By Johnnie Rosario
(Tumon, Guam) Federal prosecutor Laura Sambataro is fighting against the release of Yona Mayor Jesse Blas, telling the federal court that Mr. Blas is so connected to organized crime that the government had to relocate its star witness off island for fear of her life.
Mr. Blas is facing 13 counts of felonies surrounding his alleged involvement with a major drug trafficking organization. His case follows that of John "Boom" Mantanona, who also is facing conspiracy charges in federal court relating to major drug trafficking. Their indictments stem from a massive federal investigation into police and public corruption. Among Mr. Blas's charges are the use of his position and ties to law enforcement to help a woman named in court documents only as "Brenda" to smuggle meth into Guam through a cluster of mail boxes Mr. Blas controlled as the mayor.
Brenda was the confidential source of information for the Federal Bureau of Investigation, who facilitated the drug trafficking scheme that led to Mr. Blas's downfall. The FBI has her information and testimony, wiretaps, and video recordings and text messages provided by another confidential source as evidence against Mr. Blas and others under investigation.
This includes an unnamed Guam Police Officer, whom Mr. Blas is accused of sending to Brenda's home to threaten her life. Mr. Blas is accused of directly threatening Brenda himself, and of beating and kidnapping the other CI.
Brenda is the star witness in this case, and presumably in cases yet to be filed against others allegedly involved in this so-called major drug trafficking organization that used corrupt politicians and law enforcement to escape charges by local authorities.
Federal Judge Joaquin Manibusan, Jr., at Mr. Blas's detention hearing held at the same time as his arraignment, ordered the detention of Mr. Blas based on "clear and convincing evidence" that Mr. Blas presents a danger to the lives of the witnesses, including Brenda, and to the community.
Defense attorney Joe Razzano on October 6 filed a motion to free Mr. Blas, stating that the allegation that Mr. Blas is a danger to Brenda and the rest of Guam is not enough to keep Mr. Blas detained until his trial, which is scheduled to begin December 2 with jury selection.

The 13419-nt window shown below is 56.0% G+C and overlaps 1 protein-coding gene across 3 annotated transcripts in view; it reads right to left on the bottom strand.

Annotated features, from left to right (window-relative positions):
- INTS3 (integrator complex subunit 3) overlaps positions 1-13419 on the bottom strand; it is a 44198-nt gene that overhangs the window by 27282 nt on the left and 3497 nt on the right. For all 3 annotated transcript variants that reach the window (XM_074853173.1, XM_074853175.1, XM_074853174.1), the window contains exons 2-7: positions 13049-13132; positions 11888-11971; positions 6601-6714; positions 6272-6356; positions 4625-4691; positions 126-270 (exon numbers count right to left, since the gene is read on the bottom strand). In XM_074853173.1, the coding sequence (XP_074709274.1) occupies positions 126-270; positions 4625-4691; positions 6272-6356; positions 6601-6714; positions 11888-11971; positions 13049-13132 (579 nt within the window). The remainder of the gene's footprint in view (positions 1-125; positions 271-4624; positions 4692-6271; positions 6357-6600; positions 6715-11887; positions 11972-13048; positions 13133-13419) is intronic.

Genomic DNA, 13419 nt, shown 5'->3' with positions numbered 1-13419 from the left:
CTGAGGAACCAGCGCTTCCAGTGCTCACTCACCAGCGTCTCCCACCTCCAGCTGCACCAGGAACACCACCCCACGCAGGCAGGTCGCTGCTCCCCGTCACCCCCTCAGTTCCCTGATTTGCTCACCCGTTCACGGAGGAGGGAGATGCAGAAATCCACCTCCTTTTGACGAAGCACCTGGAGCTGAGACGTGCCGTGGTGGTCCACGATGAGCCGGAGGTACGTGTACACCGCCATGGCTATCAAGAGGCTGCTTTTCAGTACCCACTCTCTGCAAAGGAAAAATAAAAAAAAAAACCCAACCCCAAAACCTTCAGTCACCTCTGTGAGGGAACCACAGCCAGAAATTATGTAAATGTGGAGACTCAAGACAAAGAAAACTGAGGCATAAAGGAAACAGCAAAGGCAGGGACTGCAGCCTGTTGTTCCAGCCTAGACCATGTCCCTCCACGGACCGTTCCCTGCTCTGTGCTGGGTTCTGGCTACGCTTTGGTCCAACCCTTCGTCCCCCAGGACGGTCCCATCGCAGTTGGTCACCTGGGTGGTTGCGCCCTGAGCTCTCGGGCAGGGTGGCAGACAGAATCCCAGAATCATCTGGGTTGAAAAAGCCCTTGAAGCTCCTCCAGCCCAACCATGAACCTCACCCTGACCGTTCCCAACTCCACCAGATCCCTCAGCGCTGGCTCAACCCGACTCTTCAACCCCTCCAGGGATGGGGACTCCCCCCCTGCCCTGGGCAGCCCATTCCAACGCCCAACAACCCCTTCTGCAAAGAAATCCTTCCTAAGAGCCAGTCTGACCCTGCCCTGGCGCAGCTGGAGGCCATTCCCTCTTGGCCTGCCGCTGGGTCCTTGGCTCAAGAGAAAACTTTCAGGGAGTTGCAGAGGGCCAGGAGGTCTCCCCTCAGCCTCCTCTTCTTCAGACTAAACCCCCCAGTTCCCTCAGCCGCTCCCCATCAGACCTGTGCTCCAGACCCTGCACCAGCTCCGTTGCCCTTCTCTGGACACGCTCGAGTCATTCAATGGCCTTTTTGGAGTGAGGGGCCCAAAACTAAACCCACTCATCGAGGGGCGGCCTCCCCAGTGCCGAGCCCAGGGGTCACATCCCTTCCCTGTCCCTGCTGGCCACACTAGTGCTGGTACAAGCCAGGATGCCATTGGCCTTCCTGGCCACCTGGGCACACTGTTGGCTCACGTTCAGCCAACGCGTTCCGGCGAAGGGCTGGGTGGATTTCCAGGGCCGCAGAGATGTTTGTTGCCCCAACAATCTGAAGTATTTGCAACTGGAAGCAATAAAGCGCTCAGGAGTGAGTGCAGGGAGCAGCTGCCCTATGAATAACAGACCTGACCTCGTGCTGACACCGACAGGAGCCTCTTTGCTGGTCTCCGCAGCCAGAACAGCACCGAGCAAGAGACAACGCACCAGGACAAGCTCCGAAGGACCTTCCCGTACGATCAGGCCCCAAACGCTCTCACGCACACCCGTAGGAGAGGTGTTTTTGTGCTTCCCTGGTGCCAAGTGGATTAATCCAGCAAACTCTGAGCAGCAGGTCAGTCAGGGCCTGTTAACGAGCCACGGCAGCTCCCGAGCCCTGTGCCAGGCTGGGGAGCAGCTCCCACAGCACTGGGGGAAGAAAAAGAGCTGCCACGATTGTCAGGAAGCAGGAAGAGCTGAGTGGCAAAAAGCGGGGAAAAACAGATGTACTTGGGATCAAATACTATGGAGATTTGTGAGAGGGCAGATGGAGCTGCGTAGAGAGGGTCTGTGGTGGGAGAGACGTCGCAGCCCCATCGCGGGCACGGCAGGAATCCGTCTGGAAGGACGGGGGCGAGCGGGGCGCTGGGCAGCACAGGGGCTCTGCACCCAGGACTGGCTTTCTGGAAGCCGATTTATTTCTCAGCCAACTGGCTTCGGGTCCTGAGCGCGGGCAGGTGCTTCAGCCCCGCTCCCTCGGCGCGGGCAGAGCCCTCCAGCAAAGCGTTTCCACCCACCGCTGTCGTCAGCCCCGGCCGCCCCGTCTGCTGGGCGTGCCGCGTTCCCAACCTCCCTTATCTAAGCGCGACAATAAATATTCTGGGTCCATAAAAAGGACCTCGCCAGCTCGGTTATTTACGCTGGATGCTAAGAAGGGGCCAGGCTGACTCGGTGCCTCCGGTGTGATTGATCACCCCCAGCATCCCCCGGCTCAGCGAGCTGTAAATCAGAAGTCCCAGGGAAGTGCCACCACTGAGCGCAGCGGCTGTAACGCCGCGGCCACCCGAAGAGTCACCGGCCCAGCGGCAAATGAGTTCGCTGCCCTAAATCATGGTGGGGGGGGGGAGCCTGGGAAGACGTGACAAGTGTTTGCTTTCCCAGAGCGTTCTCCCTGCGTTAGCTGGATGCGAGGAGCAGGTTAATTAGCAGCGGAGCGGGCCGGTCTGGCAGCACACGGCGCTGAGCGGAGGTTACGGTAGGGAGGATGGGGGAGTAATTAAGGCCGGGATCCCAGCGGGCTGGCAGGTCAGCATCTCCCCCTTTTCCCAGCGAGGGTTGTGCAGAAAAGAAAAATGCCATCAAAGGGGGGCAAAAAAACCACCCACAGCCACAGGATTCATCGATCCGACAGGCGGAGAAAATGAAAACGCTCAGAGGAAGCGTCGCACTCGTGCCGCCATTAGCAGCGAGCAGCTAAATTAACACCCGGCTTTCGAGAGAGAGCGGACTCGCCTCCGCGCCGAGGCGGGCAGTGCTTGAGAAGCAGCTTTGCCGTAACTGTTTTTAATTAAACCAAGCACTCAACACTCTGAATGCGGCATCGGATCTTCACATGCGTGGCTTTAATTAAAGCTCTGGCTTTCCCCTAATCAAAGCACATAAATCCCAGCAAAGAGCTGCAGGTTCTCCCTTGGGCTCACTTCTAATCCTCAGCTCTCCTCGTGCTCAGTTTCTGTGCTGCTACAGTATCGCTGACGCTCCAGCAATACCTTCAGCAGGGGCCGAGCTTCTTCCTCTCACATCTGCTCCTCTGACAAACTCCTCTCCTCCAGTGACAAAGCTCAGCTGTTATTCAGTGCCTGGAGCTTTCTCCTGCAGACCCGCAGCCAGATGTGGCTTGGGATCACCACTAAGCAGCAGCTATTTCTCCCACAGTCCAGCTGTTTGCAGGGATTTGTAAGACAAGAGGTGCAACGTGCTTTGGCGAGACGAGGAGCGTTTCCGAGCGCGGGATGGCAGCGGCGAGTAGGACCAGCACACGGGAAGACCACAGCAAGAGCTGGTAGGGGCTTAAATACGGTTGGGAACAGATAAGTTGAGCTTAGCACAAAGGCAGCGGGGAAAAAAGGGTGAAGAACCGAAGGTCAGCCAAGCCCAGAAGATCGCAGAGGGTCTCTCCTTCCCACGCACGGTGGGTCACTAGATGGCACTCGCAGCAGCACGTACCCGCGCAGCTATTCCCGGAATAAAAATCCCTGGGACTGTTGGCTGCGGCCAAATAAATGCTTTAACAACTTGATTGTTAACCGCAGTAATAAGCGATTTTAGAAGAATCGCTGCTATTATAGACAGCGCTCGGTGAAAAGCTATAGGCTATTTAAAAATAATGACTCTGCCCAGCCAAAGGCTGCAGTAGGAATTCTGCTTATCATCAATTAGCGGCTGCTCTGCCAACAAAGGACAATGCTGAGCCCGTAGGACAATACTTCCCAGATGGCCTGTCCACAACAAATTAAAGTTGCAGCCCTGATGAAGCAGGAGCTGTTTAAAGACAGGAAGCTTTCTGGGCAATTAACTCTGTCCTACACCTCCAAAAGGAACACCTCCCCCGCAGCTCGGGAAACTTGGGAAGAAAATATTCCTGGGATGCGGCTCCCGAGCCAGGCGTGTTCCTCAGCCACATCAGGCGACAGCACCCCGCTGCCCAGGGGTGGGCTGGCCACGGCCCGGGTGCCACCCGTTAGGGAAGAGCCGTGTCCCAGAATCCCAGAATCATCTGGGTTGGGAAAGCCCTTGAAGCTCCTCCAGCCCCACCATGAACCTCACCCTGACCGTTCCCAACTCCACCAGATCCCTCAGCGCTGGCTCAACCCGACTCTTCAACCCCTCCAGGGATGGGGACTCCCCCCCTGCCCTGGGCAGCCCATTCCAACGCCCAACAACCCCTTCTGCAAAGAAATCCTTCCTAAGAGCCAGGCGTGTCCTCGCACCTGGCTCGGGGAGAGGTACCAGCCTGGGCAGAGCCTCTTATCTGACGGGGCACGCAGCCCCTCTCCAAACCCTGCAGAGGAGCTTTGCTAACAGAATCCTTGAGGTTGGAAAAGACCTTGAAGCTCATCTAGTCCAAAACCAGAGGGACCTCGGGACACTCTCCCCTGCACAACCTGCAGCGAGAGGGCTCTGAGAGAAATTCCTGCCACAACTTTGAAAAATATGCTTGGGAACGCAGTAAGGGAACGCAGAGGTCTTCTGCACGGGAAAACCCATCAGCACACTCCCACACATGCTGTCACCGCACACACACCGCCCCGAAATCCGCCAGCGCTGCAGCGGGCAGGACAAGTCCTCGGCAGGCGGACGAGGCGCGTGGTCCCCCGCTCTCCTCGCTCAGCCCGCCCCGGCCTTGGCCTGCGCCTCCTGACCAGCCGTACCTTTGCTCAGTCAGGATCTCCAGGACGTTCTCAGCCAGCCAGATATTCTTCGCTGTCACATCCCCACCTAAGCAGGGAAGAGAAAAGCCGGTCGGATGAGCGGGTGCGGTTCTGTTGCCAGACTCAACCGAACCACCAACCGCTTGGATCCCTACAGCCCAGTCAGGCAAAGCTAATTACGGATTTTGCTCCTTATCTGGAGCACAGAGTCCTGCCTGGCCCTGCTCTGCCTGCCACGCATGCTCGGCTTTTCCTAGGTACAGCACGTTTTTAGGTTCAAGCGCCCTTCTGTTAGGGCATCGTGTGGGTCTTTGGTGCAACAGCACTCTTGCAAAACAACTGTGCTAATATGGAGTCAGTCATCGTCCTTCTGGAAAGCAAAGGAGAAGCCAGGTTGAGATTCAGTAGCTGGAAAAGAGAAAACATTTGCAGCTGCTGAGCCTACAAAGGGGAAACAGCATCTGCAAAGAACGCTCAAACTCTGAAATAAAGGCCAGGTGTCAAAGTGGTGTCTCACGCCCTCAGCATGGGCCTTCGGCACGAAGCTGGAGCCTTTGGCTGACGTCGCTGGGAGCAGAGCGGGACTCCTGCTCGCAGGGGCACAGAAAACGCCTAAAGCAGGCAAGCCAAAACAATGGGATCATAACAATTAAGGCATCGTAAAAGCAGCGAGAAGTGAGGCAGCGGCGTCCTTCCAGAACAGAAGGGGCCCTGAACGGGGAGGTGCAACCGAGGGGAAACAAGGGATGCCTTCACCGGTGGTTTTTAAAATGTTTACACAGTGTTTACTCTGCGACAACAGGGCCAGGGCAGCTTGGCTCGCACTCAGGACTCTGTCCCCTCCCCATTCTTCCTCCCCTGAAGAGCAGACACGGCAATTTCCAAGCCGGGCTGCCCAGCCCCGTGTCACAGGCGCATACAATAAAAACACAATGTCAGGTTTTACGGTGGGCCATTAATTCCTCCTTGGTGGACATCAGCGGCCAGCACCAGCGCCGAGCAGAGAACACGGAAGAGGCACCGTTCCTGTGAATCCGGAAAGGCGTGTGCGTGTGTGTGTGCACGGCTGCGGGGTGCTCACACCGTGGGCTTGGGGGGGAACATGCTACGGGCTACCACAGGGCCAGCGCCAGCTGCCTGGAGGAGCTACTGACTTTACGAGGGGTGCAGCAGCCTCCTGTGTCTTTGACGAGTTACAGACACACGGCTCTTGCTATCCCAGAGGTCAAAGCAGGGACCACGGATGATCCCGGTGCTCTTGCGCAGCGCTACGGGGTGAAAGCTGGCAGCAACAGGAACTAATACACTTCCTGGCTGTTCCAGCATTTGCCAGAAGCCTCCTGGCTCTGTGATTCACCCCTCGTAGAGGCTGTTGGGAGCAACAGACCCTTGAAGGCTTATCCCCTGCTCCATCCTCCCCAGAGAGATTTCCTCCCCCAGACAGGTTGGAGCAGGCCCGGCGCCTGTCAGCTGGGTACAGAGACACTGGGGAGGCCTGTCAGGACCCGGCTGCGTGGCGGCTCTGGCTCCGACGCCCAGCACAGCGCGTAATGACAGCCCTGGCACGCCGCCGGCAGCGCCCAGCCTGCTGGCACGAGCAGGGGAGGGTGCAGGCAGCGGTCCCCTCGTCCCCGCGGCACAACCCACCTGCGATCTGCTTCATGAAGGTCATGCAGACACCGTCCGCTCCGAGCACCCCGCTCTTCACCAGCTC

Prior to this motion, Mr. Blas, through Mr. Razzano, attempted to have FBI Special Agent Rafael Fernandez disclose Brenda's location in open court. Ms. Sambataro immediately objected, telling the Court that Brenda's life is in danger by Mr. Blas and his associates in the major drug trafficking organization; and that federal authorities had to relocate Brenda off island because of this danger.
Ms. Sambataro fired back a response to Mr. Razzano's October 6 motion on the same day, telling the Court that Mr. Razzano is ignoring the plain meaning of the law. She cites the federal Bail Reform Act of 1984.
Ms. Sambataro argues,
In support of his motion, Defendant argues that “danger to the community” is not a proper reason to detain an individual prior to trial. However, the Defendant’s argument flies in the face of the plain language of the statute, the intent of Congress, and settled precedent from the Supreme Court upholding the provision of the Bail Reform Act of 1984 that allows courts to detain defendants pending trial on the basis of their danger to the community. It was entirely proper for the Court to detain the Defendant once a finding was made by clear and convincing evidence that the Defendant was a danger to the community. Therefore, the Defendant’s Motion to Revoke should be denied.
Some of the most damning statements entered on the record during the detention hearing can be found in the images of the hearing transcripts below: